The Birth of Musical Comedy

Schwartz, Gershwin, Schonberg, Menken, Kander, Ebb, and Webber: What do these names have in common? They represent names of musical composers whose music is currently represented on the Great White Way! Names that would not have become so well known in musical theatre if it had not been for one great Irish-born composer: Victor Herbert!

The Climb to the Top

On first looking at old pictures of Herbert, the first striking trait is the mustache. He probably twirled the ends of it nervously during long periods of composing alone in his New York flat.

Victor Herbert

Victor Herbert

Herbert’s mustache gained some acclaim because his wife Therese Förster came to New York with him to sing at the Met for a season of Wagner. He got some associative fame as her pianist and then skyrocketed into the New York scene from there! His goals as a composer were to create work within a “folk theatre” scope that was reminiscent of Harrigan and Hart, a vaudevillian duo of comedic composers who also performed in NYC. Herbert’s first productions are considered “Light operas” and he was the best at writing during the turn of the 19th century. He and his twirling mustache made famous the song, “Gypsy Love Song” from The Fortune Teller (1898) that is shown here in this video performed by the Robert Shaw Chorale from 1976:

Always a Backlash

Of course, Herbert didn’t have it easy with the critics all the time. When he first came to the United States, his first job was as bandmaster for the 22nd New York National Guard Band. Critics found his ascension to composing fame to be appalling because they believed a job as a bandmaster was completely lowbrow! To think that this man should be allowed to twirl his mustache on the New York stage annoyed them. At the fame of The Fortune Teller, critics scoffed and called him a plagiarist of better composers. Unfortunately for them, their hateful words have not lasted as long as his influence on the musical comedy!

What He Gave Us

Herbert’s constant mustache twirling and composing gave the musical comedy a need for great music accompanied by a strong libretto. Though he was born in Ireland, studied in Germany, and then immigrated to the United States, his composing style helped to give identity to American musical theatre with his marches, waltzes, and ballads. Much like Antonin Dvorak and the New World Symphony, his appearance in the United States and experience of American patriotism helped him to identify us and himself as a composer in the New World.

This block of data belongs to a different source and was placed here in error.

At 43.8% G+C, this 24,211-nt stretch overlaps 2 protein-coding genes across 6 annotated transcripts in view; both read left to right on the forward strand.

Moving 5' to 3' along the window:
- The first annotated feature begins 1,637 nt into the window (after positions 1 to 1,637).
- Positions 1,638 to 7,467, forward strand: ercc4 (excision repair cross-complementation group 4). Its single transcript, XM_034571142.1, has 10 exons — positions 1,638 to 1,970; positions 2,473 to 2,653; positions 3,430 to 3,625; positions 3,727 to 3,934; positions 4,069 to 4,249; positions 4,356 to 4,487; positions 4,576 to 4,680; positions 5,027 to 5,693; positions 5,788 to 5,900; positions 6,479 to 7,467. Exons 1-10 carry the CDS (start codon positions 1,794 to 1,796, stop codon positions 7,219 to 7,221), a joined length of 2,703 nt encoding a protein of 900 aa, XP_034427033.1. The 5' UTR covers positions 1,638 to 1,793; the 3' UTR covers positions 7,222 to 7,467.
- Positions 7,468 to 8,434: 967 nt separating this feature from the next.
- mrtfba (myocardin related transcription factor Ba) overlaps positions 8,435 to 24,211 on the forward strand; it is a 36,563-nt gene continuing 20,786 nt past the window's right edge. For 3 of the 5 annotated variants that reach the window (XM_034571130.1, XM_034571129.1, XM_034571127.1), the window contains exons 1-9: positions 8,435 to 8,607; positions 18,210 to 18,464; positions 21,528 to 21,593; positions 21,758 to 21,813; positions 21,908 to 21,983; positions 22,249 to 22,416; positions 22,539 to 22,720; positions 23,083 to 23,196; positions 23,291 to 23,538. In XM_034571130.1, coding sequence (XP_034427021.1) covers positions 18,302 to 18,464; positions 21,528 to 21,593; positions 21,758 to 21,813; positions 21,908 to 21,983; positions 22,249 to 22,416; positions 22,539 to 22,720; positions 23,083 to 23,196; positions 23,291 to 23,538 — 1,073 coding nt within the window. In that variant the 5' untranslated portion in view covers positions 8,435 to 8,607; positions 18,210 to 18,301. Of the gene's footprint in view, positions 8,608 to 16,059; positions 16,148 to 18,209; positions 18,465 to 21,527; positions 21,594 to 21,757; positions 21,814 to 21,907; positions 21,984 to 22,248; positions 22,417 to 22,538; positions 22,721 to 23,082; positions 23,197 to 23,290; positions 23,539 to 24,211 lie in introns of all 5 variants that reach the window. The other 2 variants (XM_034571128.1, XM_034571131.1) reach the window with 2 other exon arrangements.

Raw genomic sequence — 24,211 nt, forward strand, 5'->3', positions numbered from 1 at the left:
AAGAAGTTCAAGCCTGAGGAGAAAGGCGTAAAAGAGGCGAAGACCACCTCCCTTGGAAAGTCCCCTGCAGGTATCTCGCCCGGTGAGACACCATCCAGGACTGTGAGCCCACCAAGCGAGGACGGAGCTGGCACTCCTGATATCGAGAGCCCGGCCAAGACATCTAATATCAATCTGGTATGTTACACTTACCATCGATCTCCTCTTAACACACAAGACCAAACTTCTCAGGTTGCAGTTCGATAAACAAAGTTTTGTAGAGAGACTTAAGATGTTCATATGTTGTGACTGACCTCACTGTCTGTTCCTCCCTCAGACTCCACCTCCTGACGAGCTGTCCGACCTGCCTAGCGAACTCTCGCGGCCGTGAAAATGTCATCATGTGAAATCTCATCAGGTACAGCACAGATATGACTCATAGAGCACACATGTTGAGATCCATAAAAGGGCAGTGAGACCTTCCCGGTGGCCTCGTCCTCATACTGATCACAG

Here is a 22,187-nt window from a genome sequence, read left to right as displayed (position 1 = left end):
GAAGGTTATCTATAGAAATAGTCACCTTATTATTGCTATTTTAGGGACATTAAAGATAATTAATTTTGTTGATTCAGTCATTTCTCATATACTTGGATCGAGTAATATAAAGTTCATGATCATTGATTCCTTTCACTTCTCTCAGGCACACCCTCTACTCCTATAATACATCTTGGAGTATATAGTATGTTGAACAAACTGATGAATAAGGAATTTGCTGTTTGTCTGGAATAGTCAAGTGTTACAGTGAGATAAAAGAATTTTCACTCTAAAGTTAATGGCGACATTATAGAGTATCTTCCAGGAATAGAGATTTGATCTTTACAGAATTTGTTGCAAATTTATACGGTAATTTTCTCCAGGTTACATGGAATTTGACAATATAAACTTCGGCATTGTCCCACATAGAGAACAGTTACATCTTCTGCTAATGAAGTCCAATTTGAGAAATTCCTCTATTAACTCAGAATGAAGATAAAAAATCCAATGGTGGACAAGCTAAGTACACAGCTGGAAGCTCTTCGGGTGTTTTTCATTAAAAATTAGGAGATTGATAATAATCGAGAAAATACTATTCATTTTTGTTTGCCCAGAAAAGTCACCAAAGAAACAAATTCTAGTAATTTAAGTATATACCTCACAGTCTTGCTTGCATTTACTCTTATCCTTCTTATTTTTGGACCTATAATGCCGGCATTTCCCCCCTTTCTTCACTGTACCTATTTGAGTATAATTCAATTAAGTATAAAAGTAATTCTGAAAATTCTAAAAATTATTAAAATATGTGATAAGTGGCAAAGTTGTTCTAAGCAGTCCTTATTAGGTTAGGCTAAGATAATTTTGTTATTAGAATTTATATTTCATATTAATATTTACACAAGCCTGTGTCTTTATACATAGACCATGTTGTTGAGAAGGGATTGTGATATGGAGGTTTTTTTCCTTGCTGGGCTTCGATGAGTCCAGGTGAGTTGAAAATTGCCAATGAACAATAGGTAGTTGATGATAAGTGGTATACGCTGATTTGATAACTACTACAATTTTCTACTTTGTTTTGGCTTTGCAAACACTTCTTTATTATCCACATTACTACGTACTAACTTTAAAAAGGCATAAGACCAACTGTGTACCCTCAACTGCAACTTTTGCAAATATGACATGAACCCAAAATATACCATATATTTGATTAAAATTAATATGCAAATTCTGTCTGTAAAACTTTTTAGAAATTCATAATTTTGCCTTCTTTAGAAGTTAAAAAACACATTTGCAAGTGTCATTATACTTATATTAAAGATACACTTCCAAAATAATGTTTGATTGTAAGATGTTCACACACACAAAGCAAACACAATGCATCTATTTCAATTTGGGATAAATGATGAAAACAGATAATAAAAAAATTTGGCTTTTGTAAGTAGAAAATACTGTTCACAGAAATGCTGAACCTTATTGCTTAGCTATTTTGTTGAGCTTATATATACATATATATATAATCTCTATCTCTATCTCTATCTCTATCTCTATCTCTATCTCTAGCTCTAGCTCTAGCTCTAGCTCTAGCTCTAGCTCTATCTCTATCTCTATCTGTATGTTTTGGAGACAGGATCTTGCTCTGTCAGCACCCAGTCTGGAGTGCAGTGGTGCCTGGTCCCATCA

The MacDowell Colony

Edward and Marian MacDowell

Edward and Marian MacDowell

A quiet studio just for your particular skill set sits waiting in a rural town in New England. For composers and writers there are cottages with grand pianos, beautiful bedrooms with handmade quilts and rugs, and large windows to look out into the woods for inspiration. Your gourmet lunches and breakfasts are delivered quietly and left in ornate baskets outside your door. At dinner you can join other artists at a summer camp-style mess hall to discuss progress. This Thoreauvian escape is where the most elite artists are accepted to work for weeks at a time. If it seems like your type of place, you might consider submitting your work to The MacDowell Colony in Peterborough, New Hampshire next year.

History and Famous Fellows

Leonard Bernstein.

Leonard Bernstein.

Composer Edward MacDowell and his wife, Marian MacDowell, a pianist, invested in this property in 1896 as an escape. Its peaceful grounds and remote location made it a perfect place for MacDowell to compose. MacDowell wished he could turn the area into a community for working artists and his wife acknowledged this wish. After MacDowell’s death in 1908, Marian worked with investors like Andrew Carnegie and Grover Cleveland to turn the area into an artists’ colony. The colony has now served more than 6,000 artists including some of our theatre favorites Suzan Lori-Parks (Topdog/ Underdog), Kerrigan-Lowdermilk (Henry and Mudge), John Pielmeier (Agnes of God), Susan Blackwell (Title of Show), and Leonard Bernstein (West Side Story).

Visit the Grounds

To continue MacDowell’s belief of a community area, the colony invites the general public to visit once every summer. There is a great guest speaker or two, women wear expensive floppy hats, everyone eats lunch on the lawn, and the artists open up their cottages to display their work and speak with the public. I was lucky enough to visit the year Stephen Sondheim was the guest speaker. Musical theatre geeks from New Hampshire and Massachusetts flocked to hear him discuss his lessons learned under his mentor Leonard Bernstein. Visiting only made me more jealous of the sanctuary each of these creators are allotted for a few weeks out of the summer. As one of the top artist communities in the world, it’s no wonder why it’s difficult to become a MacDowell Fellow. Applications are usually due around April of each year.